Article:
Online convex optimization deals with the following setup: we want to design an algorithm that, at each discrete time step , comes up with a solution , where is a certain convex set of feasible solution. After the algorithm has selected its solution , a convex cost function , coming from a known restricted set of admissible cost functions , is revealed, and the algorithm pays the loss .
Again, the algorithm has to come up with a solution without knowing what cost functions it is supposed to be optimizing. Furthermore, we will think of the sequence of cost functions not as being fixed in advanced and unknown to the algorithm, but as being dynamically generated by an adversary, after seeing the solutions provided by the algorithm. (This resilience to adaptive adversaries will be important in most of the applications.)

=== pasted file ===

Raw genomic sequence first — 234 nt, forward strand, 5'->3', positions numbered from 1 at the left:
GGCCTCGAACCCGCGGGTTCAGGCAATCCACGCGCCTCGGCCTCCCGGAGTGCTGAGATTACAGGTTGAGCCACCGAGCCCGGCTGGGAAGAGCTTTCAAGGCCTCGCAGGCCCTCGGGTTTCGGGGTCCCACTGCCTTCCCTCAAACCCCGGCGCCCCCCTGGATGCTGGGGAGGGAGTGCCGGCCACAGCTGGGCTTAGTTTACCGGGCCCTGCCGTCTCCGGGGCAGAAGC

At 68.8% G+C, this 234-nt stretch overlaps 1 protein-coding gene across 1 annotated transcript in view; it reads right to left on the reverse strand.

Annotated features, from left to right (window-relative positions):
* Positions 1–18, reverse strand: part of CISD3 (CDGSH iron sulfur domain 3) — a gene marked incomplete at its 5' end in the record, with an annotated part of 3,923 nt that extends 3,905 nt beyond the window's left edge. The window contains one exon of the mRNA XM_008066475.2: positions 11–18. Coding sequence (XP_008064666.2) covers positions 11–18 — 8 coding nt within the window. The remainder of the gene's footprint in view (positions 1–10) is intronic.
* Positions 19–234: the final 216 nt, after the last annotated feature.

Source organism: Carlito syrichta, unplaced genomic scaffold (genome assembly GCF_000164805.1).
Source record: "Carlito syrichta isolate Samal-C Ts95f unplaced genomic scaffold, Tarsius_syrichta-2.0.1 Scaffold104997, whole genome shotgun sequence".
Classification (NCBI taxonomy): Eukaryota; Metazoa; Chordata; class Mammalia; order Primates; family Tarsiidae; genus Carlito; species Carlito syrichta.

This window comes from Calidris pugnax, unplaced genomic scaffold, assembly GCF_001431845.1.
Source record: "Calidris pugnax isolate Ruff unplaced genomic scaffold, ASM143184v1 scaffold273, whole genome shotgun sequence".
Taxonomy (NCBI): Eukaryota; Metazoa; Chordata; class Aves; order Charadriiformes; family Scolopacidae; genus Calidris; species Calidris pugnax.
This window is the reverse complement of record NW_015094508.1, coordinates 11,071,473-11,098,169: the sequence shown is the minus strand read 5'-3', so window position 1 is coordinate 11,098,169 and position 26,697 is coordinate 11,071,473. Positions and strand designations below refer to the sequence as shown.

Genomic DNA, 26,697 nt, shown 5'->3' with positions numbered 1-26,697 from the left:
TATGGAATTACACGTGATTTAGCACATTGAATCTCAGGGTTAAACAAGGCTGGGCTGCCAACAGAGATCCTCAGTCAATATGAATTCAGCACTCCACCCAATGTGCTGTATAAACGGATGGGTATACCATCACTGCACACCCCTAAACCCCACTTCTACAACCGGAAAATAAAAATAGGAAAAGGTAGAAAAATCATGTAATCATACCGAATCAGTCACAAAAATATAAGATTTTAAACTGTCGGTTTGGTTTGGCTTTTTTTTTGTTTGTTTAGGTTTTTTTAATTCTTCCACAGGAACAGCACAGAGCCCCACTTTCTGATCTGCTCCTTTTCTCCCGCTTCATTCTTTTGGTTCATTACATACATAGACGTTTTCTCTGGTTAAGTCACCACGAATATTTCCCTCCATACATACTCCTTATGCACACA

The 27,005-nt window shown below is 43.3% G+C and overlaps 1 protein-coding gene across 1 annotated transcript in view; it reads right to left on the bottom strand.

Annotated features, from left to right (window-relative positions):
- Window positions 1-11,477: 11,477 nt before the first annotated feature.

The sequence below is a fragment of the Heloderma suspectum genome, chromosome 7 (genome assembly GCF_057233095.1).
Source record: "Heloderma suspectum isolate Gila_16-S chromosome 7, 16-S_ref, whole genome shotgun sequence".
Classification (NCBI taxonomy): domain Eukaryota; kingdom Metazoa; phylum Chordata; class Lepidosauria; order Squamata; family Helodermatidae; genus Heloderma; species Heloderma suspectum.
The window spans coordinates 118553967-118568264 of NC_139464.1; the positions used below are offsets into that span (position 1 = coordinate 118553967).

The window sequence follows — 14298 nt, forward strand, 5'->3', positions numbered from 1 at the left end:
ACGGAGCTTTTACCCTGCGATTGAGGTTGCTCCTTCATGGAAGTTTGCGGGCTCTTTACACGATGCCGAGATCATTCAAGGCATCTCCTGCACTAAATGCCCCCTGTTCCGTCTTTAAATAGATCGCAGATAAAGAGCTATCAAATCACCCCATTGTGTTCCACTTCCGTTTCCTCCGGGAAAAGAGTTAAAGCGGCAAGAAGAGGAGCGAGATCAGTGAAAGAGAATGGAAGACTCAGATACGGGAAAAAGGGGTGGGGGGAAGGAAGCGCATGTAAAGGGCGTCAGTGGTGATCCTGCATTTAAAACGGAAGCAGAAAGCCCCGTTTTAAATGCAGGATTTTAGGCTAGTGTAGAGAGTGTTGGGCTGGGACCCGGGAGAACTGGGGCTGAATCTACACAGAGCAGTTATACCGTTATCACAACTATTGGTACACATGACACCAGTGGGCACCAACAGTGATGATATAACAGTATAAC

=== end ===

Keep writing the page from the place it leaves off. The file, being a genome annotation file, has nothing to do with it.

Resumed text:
The offline optimum after steps is the total cost that the best possible fixed solution would have incurred when evaluated against the cost functions seen by the algorithm, that is, it is a solution to
The regret after steps is the difference between the loss suffered by the algorithm and the offline optimum, that is,
The remarkable results that we will review give algorithms that achieve regret
that is, for fixed and , the regret-per-time-step goes to zero with the number of steps, as . It is intuitive that our bounds will have to depend on how big is the “diameter” of and how large is the “magnitude” and “smoothness” of the functions , but depending on how we choose to formalize these quantities we will be led to define different algorithms.